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Collaboration Is Needed to Solve the Affordable Housing Crisis


Fordham University Hosted Industry Experts in a Panel Discussion on Supply Solutions

NEW YORK (Dec. 9, 2022) – Top minds in affordable housing development and lending discussed the underlying causes of supply shortages and potential solutions at an event hosted by the Fordham Real Estate Institute (REI). Business and industry professionals attended “Solving the Affordable Housing Crisis,” part of Fordham REI’s Visionary Series CCL, at Fordham’s School of Law Dec. 2, both in-person and virtually.

The panel was moderated by Lou Mirando, REI Executive Advisory Council co-chair and CEO of Streamline CRE Funding Group and featured Chris Dunn, Managing Partner, Mission Peak Capital; Michael LaCour-Little, Principal, Fannie Mae, Economic and Strategic Research Group; Katherine McAdams, Director, Community Lending & Investment (CLI), Wells Fargo; and Jed Resnick, CEO, Douglaston Development.

“There’s been a lot of multifamily construction in recent years, but the majority is Class A luxury properties,” said LaCour-Little. “For affordable units, the supply will have to come from downward filtering – that is as units get older and cheaper, natural affordability occurs.”

“I don’t know about the rest of the country, but we’re not building plenty of multifamily housing here in New York, there’s just not enough,” said Resnick. “The single biggest challenge in building anything is finding land, and land is only scarce because of government [zoning]regulation. The low availability of land is a false constraint.”

“In terms of manufactured housing, the cost structure is very attractive for affordable housing but one of our biggest challenges in NIMBYism,” said Dunn. “If you could develop in a lot of these markets that are more friendly to zoning rights, manufactured housing could help because it’s a cheaper price point.”

“Regardless of whether or not the government has been part of the problem, they are absolutely part of the solution,” said McAdams. “We can’t do any of this without their support and cooperation and zoning is really where a lot of this does begin.”

She added, “zoning is very contentious on whether it should be decided at the neighborhood, borough, citywide, or state level. Here in New York City, the City Council is responsible for making a lot of decisions and they practice Member Deference and let the local member decide. I would like to see more collaboration from the Council and the government to end that practice so one person isn’t deciding the fate of a project.”

“There’s plenty of community opposition to these projects in many cases because the perception is often that density is bad because it signals gentrification and that it displaces, although there’s data that shows that even market rate development in communities doesn’t increase rents,” said Resnick.

The panel discussed other supply solutions beyond new development.

“Accessory Dwelling Units – or ADUs – are an easy solution because a lot of them already exist but aren’t legal in New York right now. There is a proposal in front of the legislature for their next session to approve and legalize those and I hope that’s something that can get done,” said McAdams. “It not only provides more housing but it can help current homeowners with a little bit more income to offset other rising costs they’re facing due to inflation.”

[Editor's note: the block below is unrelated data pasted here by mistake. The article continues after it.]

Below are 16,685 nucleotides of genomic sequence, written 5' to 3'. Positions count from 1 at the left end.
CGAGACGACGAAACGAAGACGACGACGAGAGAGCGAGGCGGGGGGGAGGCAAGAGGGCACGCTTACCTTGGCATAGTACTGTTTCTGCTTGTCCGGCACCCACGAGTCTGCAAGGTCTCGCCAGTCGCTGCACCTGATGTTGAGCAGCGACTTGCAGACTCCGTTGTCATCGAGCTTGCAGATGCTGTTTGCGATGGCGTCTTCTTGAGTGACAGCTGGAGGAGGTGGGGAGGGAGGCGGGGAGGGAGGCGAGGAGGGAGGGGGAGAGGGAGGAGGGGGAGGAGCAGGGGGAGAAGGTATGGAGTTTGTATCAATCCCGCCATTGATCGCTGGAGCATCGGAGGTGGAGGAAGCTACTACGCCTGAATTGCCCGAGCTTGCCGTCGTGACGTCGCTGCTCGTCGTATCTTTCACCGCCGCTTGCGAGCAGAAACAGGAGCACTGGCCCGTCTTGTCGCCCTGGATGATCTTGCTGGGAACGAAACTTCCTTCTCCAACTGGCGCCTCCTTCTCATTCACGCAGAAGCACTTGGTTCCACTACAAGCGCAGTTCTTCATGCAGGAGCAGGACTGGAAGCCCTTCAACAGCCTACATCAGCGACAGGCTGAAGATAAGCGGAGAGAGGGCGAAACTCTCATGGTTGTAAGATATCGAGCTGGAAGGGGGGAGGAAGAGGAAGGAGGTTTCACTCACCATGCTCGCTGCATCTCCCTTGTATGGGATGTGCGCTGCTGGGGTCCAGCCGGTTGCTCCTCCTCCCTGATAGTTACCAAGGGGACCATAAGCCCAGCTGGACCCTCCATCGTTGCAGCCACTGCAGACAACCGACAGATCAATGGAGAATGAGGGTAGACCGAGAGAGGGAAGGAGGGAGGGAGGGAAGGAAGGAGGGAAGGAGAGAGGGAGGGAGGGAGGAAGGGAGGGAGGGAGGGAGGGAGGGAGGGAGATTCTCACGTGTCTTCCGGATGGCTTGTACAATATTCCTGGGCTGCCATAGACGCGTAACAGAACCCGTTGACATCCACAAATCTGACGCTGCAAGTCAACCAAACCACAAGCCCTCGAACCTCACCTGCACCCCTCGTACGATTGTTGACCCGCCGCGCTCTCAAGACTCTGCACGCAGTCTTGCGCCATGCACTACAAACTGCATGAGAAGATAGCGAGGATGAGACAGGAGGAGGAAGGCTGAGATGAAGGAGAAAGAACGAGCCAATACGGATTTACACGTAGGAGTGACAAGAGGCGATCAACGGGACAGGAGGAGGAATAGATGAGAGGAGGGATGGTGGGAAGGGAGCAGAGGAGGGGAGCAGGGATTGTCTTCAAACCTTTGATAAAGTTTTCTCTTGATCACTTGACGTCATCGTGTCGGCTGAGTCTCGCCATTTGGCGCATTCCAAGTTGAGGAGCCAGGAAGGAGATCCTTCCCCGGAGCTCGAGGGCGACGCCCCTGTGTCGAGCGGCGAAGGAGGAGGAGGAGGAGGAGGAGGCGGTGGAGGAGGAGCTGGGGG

“Very little workforce housing for people in that middle band of the income distribution is being built right now because the tax abatement that financed most of it, 421A, expired in June,” said Resnick. “And converting B and C office buildings to residential doesn’t make sense because the building typology doesn’t lend itself to code compliant housing. If we see a massive sustained vacancy in these buildings, they might become cheap enough to make financial sense, but we’d also need some regulatory creativity to expand what’s allowed.”

“It’s conversations like these that encourage collaboration between government, developers, and lenders,” said Ryan O’Connor, REI Executive Advisory Council Chair and CEO of Clinton Management. “That is the path forward in solving the affordable housing crisis in New York City and across the country.”

For information about REI, the Executive Advisory Council and Scholarship 250, click here. Fordham REI’s Visionary Series CCL is a five-year campaign tied to the 250th anniversary of the United States in 2026.


The Fordham Real Estate Institute currently offers a Master of Science in Real Estate, a Master of Science in Real Estate Development, Master of Science in Construction Management, advanced graduate certificates in real estate finance, development, management and construction management, a Bachelor of Science in Real Estate, and a comprehensive array of professional certificates in real estate and construction at its campuses in Manhattan and West Harrison, N.Y. The programs are developed and taught by leading industry practitioners and are centered on imparting real-world professional skill sets.  Flexibility and convenience are program hallmarks as classes can be taken in-person, online, and at various paces. REI is a part of Fordham’s School of Professional and Continuing Studies. For more information, visit

“Solving the Affordable Housing Crisis” panel members at Fordham University’s Dec. 2, 2022 event, held in New York City, were, from left: Chris Dunn, Managing Partner, Mission Peak Capital; Jed Resnick, CEO, Douglaston Development; and Katherine McAdams, Director of MFH Affordable Lending, Wells Fargo. Michael LaCour-Little, Principal, Fannie Mae, also virtually participated in the panel and the moderator was Lou Mirando, REI Executive Advisory Council co-chair and CEO of Streamline CRE Funding Group Economic and Strategic Research Group (not pictured).


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